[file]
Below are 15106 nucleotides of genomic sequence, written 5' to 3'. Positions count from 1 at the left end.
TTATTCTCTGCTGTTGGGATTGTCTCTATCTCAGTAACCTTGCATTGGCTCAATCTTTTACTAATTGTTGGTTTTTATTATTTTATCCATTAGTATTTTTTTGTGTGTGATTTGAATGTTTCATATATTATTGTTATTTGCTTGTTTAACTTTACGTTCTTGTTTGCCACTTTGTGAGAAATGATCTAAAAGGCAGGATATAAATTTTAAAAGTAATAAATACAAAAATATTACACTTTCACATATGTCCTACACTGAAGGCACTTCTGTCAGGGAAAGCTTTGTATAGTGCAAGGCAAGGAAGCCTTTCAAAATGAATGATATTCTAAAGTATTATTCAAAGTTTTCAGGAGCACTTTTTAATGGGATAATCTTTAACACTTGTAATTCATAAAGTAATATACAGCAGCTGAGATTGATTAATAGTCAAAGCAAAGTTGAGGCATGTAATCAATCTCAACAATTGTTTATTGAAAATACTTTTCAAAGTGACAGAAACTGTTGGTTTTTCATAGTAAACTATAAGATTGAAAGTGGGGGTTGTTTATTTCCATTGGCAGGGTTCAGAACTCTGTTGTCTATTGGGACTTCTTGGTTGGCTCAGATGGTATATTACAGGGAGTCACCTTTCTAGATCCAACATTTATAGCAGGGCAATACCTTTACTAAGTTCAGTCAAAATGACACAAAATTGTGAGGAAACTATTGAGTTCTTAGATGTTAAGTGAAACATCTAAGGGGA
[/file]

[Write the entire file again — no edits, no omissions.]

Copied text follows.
Below are 15106 nucleotides of genomic sequence, written 5' to 3'. Positions count from 1 at the left end.
TTATTCTCTGCTGTTGGGATTGTCTCTATCTCAGTAACCTTGCATTGGCTCAATCTTTTACTAATTGTTGGTTTTTATTATTTTATCCATTAGTATTTTTTTGTGTGTGATTTGAATGTTTCATATATTATTGTTATTTGCTTGTTTAACTTTACGTTCTTGTTTGCCACTTTGTGAGAAATGATCTAAAAGGCAGGATATAAATTTTAAAAGTAATAAATACAAAAATATTACACTTTCACATATGTCCTACACTGAAGGCACTTCTGTCAGGGAAAGCTTTGTATAGTGCAAGGCAAGGAAGCCTTTCAAAATGAATGATATTCTAAAGTATTATTCAAAGTTTTCAGGAGCACTTTTTAATGGGATAATCTTTAACACTTGTAATTCATAAAGTAATATACAGCAGCTGAGATTGATTAATAGTCAAAGCAAAGTTGAGGCATGTAATCAATCTCAACAATTGTTTATTGAAAATACTTTTCAAAGTGACAGAAACTGTTGGTTTTTCATAGTAAACTATAAGATTGAAAGTGGGGGTTGTTTATTTCCATTGGCAGGGTTCAGAACTCTGTTGTCTATTGGGACTTCTTGGTTGGCTCAGATGGTATATTACAGGGAGTCACCTTTCTAGATCCAACATTTATAGCAGGGCAATACCTTTACTAAGTTCAGTCAAAATGACACAAAATTGTGAGGAAACTATTGAGTTCTTAGATGTTAAGTGAAACATCTAAGGGGA